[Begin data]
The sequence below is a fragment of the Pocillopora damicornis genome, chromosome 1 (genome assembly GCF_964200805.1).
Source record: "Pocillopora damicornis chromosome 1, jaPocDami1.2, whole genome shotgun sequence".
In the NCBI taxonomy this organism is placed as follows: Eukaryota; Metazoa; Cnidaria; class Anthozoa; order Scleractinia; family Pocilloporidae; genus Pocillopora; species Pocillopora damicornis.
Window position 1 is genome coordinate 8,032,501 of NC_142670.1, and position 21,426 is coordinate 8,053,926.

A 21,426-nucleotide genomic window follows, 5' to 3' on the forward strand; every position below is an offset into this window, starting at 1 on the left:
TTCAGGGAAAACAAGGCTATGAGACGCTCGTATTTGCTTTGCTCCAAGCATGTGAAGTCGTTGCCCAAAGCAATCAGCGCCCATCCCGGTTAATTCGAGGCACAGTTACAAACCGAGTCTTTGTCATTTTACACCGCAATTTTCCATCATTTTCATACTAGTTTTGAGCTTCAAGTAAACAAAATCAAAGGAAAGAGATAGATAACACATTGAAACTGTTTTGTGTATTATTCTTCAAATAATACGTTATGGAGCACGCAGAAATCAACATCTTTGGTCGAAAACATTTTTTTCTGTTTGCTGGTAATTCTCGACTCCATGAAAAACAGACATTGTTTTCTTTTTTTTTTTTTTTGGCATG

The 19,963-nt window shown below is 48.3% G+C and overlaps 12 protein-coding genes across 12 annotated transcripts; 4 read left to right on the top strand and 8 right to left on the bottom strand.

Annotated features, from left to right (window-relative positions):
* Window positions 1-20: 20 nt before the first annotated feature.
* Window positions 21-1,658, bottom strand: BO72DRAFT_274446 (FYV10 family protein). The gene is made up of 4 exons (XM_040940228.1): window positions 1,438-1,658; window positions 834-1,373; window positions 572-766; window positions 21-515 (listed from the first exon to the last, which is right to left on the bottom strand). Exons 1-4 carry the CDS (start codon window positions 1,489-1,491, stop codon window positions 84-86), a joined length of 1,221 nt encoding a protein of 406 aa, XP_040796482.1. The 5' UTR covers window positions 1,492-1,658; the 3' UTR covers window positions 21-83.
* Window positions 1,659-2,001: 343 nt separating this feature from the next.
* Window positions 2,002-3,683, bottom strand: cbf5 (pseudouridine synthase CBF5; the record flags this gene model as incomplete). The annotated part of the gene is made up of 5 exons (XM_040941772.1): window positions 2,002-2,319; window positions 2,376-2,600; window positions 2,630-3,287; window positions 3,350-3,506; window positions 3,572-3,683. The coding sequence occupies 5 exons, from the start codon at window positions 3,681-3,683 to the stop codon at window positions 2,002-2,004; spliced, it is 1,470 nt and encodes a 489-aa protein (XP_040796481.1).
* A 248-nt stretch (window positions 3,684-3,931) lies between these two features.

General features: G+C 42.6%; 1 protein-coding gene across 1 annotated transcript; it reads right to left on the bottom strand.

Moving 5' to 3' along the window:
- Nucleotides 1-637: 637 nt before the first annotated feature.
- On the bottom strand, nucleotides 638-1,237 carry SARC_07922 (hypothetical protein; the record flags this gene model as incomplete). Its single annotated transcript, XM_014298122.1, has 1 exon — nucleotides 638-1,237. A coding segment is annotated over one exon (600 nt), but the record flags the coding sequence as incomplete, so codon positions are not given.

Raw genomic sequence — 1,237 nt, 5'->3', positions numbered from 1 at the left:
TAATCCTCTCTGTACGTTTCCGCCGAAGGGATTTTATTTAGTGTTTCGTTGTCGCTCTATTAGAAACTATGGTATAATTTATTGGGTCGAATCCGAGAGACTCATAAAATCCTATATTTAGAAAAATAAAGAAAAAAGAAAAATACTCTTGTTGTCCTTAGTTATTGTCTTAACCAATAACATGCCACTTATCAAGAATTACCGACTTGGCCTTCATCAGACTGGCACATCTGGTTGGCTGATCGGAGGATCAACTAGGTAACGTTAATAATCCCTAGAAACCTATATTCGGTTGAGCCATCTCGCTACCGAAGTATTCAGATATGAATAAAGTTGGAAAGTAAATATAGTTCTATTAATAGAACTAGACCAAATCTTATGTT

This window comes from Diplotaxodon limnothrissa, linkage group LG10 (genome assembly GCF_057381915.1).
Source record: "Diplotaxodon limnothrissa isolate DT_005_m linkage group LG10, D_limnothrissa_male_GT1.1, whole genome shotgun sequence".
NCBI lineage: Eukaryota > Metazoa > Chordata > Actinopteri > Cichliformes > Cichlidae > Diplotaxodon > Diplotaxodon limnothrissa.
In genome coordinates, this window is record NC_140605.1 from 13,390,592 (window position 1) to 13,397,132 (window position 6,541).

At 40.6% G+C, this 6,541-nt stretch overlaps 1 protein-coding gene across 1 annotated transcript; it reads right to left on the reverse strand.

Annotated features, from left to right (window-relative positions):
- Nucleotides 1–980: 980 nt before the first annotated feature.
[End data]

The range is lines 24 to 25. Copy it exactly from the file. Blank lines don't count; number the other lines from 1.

At 40.6% G+C, this 6,541-nt stretch overlaps 1 protein-coding gene across 1 annotated transcript; it reads right to left on the reverse strand.

Annotated features, from left to right (window-relative positions):